Former Republican US presidential candidate Senator John McCain and his Democratic counterpart Senator Barack Obama before the start of their third presidential debate in 2008. Picture: AP
Former Republican US presidential candidate Senator John McCain and his Democratic counterpart Senator Barack Obama before the start of their third presidential debate in 2008. Picture: AP

 

Although he became the Republican presidential nominee (with Alaska Governor Sarah Palin as his vice-presidential running mate), he lost the general election to Democrat Barack Obama in 2008.

McCain refused to let these losses stop him, continuing to play a significant role in the US senate up until December last year.

 

Cindy McCain, wife of Republican presidential candidate John McCain, kisses daughter, Meghan, after being escorted on stage by other McCain children at the Republican National Convention in 2008. Picture: AP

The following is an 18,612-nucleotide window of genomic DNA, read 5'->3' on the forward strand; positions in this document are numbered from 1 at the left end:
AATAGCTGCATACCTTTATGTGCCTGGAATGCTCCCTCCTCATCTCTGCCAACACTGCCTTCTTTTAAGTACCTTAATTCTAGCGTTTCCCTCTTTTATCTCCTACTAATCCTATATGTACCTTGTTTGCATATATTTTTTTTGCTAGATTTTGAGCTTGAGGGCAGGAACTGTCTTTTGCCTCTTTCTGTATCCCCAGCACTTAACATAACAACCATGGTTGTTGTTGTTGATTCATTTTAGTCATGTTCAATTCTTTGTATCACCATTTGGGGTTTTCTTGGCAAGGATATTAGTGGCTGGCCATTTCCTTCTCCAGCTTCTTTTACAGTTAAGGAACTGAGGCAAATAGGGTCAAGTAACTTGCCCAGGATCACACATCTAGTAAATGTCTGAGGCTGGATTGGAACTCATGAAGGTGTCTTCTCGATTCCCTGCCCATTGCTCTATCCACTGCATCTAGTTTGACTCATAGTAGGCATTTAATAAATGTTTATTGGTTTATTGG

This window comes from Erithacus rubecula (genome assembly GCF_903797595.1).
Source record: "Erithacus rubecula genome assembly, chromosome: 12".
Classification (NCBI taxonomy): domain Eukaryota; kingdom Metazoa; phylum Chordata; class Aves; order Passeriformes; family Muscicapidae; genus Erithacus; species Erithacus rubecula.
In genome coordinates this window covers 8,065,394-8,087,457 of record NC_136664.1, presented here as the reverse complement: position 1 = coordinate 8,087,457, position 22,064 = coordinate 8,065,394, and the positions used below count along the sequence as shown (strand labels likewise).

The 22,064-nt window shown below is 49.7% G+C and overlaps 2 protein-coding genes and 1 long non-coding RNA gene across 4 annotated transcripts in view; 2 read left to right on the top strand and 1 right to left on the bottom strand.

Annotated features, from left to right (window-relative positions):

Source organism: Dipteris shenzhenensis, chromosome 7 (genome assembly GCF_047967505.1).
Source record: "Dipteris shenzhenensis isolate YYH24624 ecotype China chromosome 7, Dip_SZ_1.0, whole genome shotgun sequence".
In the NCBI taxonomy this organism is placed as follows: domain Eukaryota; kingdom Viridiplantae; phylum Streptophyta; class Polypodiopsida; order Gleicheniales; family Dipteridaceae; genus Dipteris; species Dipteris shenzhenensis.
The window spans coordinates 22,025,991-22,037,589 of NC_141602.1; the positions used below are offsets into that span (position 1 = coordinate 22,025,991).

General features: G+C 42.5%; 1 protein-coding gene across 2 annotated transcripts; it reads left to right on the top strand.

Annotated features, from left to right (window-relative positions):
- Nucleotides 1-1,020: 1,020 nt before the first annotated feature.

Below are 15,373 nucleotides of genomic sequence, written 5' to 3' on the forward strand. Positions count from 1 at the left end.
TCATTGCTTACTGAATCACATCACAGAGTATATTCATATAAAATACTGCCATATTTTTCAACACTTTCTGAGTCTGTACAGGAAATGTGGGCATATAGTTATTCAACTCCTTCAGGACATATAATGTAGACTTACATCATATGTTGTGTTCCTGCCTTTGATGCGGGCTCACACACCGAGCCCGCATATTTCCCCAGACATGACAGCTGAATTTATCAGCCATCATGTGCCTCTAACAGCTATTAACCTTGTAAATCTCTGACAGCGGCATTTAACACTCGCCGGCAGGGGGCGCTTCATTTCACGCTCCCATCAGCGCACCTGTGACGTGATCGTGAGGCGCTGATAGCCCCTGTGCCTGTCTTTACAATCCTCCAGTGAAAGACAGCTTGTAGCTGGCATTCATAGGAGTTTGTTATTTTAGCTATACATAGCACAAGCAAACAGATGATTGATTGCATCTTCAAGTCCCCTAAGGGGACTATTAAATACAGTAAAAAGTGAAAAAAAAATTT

Cindy McCain, wife of Republican presidential candidate John McCain, kisses daughter, Meghan, after being escorted on stage by other McCain children at the Republican National Convention in 2008. Picture: AP

 

In 2016, McCain expressed concerns about Donald Trump's nomination for president but said he would support him. However, when Access Hollywood recordings of the now-President making crude comments about women surfaced, McCain withdrew his endorsement saying it was "impossible to continue to offer even conditional support".

McCain was rushed to hospital in December last year after suffering side effects from his chemotherapy and radiation treatment, but his daughter Meghan said in January that he was "doing good".

MCCAIN'S BEEF WITH TRUMP

US President Donald Trump has publicly clashed with McCain since the beginning of his 2016 presidential campaign.

Trump declared in 2015 that McCain wasn't a war hero because he was captured in Vietnam, and has been critical of McCain's hawkish foreign policy views. At his rallies, Trump continues to bring up the lawmaker's decisive 2017 no-vote on the GOP's bill to repeal the Affordable Care Act.